Back in Florida, Laura decided she didn’t want to disillusion her players by having them hang around and practice for another game that all of sudden was no longer guaranteed to come. Instead, she bid her team goodbye. Some of her charges even left town for spring break. Laura packed up for a trip to Dallas later Monday not knowing when she’d get back to campus.
Nancy, soon to be a retired kindergarten teacher, was surprised Laura ever left Dallas. The Wattens are a tightly knit family. Nancy and Paul met in high school in Minnesota. They’ve been married almost half a century and have been in Dallas almost as long.
Laura graduated from Carrollton R.L. Turner, where she played softball and volleyball, and UT-Arlington, where she was named to All-Southland Conference softball teams. She wanted to stick with softball as a living but found restaurant management a lot more lucrative right out of school. She never lost her passion for the game, though, playing in competitive rec leagues and giving lessons on the side.
Then one day she heard that Bethune-Cookman, a historically black college in Daytona Beach, Fla., was looking for a coach. Laura gained an interview, Thompson offered her the job and she accepted it even though it paid less than half of what she was making running a chain eatery.
That was eight seasons ago.
“When she came home that first Christmas,” Laura’s mom recalled, “she talked for two weeks about those girls and how excited she was and what a good team she’s got. Of course, she met lots and lots of challenges. I’m just amazed at how tough she is.”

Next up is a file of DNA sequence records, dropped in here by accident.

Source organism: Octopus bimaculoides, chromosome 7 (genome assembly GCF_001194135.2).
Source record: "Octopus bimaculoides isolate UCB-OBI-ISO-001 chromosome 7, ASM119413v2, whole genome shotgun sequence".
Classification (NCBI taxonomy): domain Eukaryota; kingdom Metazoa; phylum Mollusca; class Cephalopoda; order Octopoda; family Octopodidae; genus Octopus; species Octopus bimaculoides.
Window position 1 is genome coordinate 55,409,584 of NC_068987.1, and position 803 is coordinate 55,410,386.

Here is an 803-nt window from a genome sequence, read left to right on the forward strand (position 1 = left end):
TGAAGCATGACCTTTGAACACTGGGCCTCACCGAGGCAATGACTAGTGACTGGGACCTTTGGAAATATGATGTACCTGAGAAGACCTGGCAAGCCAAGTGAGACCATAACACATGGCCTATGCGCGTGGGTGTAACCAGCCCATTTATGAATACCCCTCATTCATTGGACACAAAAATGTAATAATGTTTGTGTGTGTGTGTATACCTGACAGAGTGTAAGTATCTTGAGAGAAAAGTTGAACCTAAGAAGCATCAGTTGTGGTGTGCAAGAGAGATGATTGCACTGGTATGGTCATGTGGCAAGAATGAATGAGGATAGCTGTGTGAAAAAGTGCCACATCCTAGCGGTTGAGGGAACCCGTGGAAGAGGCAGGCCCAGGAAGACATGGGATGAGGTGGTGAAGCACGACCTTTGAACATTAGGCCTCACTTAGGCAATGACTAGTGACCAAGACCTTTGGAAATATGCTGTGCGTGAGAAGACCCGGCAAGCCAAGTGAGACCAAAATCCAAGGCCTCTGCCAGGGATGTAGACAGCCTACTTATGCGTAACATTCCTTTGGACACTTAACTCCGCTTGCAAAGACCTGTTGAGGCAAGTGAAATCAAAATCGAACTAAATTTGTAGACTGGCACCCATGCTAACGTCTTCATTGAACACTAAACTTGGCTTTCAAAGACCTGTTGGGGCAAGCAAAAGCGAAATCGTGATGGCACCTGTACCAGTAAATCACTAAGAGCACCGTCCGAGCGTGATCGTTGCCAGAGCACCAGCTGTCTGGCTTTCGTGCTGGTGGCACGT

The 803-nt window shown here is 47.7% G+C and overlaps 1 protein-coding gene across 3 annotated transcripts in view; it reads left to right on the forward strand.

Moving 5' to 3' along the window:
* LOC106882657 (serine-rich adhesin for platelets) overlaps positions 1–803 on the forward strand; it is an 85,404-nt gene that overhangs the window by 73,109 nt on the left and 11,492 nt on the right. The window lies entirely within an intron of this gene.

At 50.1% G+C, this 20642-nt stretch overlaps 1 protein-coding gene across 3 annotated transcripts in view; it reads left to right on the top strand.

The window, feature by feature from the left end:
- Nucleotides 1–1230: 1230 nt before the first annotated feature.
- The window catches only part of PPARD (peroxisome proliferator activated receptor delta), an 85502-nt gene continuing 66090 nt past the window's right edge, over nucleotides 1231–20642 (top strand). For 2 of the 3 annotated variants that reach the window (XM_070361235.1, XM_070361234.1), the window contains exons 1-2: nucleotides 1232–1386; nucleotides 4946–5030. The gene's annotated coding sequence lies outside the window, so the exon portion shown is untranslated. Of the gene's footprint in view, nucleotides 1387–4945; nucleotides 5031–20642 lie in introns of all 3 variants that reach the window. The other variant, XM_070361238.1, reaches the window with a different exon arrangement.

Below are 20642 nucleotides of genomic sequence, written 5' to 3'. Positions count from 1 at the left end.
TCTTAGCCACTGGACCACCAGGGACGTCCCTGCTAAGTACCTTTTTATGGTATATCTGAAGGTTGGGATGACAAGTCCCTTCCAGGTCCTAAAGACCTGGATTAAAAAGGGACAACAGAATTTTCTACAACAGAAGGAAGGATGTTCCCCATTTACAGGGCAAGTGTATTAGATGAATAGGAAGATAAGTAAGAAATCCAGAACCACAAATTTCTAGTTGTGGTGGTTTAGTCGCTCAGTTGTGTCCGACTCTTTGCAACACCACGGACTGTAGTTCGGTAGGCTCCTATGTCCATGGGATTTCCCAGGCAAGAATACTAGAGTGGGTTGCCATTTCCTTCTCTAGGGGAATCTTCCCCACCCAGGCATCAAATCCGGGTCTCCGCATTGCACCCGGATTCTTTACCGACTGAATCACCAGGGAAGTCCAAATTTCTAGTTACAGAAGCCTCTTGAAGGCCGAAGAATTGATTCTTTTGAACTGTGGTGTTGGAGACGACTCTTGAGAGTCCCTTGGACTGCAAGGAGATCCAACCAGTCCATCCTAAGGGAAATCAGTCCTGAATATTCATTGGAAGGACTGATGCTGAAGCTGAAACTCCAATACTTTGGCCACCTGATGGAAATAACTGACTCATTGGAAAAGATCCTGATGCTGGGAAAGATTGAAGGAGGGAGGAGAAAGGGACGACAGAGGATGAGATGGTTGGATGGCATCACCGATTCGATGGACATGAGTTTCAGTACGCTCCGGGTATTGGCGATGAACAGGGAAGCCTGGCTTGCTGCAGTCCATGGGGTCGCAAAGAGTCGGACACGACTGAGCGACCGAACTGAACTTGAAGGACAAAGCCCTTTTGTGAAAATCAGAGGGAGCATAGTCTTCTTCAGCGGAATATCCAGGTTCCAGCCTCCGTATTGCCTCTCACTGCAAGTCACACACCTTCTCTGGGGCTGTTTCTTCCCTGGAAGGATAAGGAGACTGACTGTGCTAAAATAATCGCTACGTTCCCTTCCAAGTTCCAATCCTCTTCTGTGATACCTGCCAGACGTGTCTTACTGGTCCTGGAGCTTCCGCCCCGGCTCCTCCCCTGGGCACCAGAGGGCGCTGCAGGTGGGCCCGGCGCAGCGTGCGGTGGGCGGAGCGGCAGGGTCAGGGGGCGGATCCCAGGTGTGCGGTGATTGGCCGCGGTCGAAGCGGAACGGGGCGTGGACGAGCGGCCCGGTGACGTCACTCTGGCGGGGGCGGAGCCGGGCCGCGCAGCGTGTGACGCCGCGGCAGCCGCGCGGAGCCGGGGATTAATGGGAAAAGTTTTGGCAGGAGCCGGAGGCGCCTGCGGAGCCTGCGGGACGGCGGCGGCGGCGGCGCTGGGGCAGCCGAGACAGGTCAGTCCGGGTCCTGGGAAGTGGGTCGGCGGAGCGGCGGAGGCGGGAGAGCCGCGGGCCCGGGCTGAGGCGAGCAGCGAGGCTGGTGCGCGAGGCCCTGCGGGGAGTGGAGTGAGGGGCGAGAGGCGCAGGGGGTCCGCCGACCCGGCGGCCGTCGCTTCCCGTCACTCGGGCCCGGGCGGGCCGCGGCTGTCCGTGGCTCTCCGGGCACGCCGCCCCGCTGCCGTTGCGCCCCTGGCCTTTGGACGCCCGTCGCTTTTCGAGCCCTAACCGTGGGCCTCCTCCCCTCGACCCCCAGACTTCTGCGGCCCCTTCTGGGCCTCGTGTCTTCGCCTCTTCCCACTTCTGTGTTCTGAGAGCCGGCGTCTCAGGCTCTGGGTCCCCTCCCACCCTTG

Laura didn’t have an office. The team didn’t have a field. She got the city to let her use a city park frequented mostly by the homeless. And everyone wanted to know what a white woman from the suburbs was doing coaching a team at a historically black university, as if it was against some law. It isn’t.
“We took a lot of heat from the African-American community for diversifying our athletic program,” Thompson said. “We’re historically black, but we’re not exclusively black. We’re sick and tired of hearing that stuff: ‘But she’s white.’ A person asked, ‘Can a white kid go to Bethune-Cookman?’ I asked, ‘Can a black kid go to Duke?’ What’s the difference?
“Laura’s been a godsend for us. She’s truly been a role model for these young ladies.”
She’s taught them how to be winners, reinforced the importance of education (all of her players have earned degrees, and the team GPA this season is 3.62) and, unintended as it was, given them an invaluable lesson the last six months in perseverance.
For not only did the surgery go fine, but last week, while Laura was at her childhood home helping her mother recover, the tournament committee awarded an at-large bid to Laura’s team.
“I was so excited,” Laura said.
Laura returned to campus, organized her young women and beat Florida in Gainesville for a second time. It was Bethune-Cookman’s first regional playoff win in school history. Then Laura’s ladies won their next two games, both against South Florida.
As a result, they flew to Austin for a best-of-3 super regional series against Texas. Entering this weekend, Bethune-Cookman is one series win from the Women’s College World Series.
And who planned to be in UT’s softball stadium rooting on Laura’s Lady Wildcats again? Her mom, healthy and pain-free.
“Everything,” said Nancy, “just worked out so beautifully.”